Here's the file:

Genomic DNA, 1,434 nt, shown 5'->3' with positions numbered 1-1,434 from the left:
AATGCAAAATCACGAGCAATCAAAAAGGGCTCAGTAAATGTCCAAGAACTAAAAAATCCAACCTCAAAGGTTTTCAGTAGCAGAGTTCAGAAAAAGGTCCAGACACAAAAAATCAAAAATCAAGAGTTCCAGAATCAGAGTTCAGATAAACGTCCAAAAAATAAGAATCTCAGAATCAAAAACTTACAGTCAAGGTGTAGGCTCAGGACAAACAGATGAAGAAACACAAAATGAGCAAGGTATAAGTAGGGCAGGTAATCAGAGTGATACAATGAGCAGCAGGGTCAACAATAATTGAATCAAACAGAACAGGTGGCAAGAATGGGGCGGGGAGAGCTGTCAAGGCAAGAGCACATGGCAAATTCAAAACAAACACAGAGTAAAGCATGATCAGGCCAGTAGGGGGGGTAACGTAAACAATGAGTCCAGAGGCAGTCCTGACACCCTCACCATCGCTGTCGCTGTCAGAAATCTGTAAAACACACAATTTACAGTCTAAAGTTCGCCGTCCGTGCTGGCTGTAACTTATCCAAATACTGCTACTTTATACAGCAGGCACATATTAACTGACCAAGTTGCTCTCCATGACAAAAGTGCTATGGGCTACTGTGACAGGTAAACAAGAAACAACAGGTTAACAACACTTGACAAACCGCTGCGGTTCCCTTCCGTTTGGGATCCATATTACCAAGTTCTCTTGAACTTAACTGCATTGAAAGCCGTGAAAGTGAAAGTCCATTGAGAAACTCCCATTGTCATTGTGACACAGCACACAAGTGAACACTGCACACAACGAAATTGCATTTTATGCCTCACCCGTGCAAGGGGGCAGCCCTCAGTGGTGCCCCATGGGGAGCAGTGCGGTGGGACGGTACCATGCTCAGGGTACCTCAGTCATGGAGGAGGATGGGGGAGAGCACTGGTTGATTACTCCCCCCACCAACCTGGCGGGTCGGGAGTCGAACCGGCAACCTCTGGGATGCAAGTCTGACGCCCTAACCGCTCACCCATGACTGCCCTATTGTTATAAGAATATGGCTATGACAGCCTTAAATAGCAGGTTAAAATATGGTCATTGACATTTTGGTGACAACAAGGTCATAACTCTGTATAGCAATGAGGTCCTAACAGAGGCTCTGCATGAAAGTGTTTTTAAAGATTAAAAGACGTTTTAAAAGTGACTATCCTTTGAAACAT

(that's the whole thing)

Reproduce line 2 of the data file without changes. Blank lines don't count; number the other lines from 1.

AATGCAAAATCACGAGCAATCAAAAAGGGCTCAGTAAATGTCCAAGAACTAAAAAATCCAACCTCAAAGGTTTTCAGTAGCAGAGTTCAGAAAAAGGTCCAGACACAAAAAATCAAAAATCAAGAGTTCCAGAATCAGAGTTCAGATAAACGTCCAAAAAATAAGAATCTCAGAATCAAAAACTTACAGTCAAGGTGTAGGCTCAGGACAAACAGATGAAGAAACACAAAATGAGCAAGGTATAAGTAGGGCAGGTAATCAGAGTGATACAATGAGCAGCAGGGTCAACAATAATTGAATCAAACAGAACAGGTGGCAAGAATGGGGCGGGGAGAGCTGTCAAGGCAAGAGCACATGGCAAATTCAAAACAAACACAGAGTAAAGCATGATCAGGCCAGTAGGGGGGGTAACGTAAACAATGAGTCCAGAGGCAGTCCTGACACCCTCACCATCGCTGTCGCTGTCAGAAATCTGTAAAACACACAATTTACAGTCTAAAGTTCGCCGTCCGTGCTGGCTGTAACTTATCCAAATACTGCTACTTTATACAGCAGGCACATATTAACTGACCAAGTTGCTCTCCATGACAAAAGTGCTATGGGCTACTGTGACAGGTAAACAAGAAACAACAGGTTAACAACACTTGACAAACCGCTGCGGTTCCCTTCCGTTTGGGATCCATATTACCAAGTTCTCTTGAACTTAACTGCATTGAAAGCCGTGAAAGTGAAAGTCCATTGAGAAACTCCCATTGTCATTGTGACACAGCACACAAGTGAACACTGCACACAACGAAATTGCATTTTATGCCTCACCCGTGCAAGGGGGCAGCCCTCAGTGGTGCCCCATGGGGAGCAGTGCGGTGGGACGGTACCATGCTCAGGGTACCTCAGTCATGGAGGAGGATGGGGGAGAGCACTGGTTGATTACTCCCCCCACCAACCTGGCGGGTCGGGAGTCGAACCGGCAACCTCTGGGATGCAAGTCTGACGCCCTAACCGCTCACCCATGACTGCCCTATTGTTATAAGAATATGGCTATGACAGCCTTAAATAGCAGGTTAAAATATGGTCATTGACATTTTGGTGACAACAAGGTCATAACTCTGTATAGCAATGAGGTCCTAACAGAGGCTCTGCATGAAAGTGTTTTTAAAGATTAAAAGACGTTTTAAAAGTGACTATCCTTTGAAACAT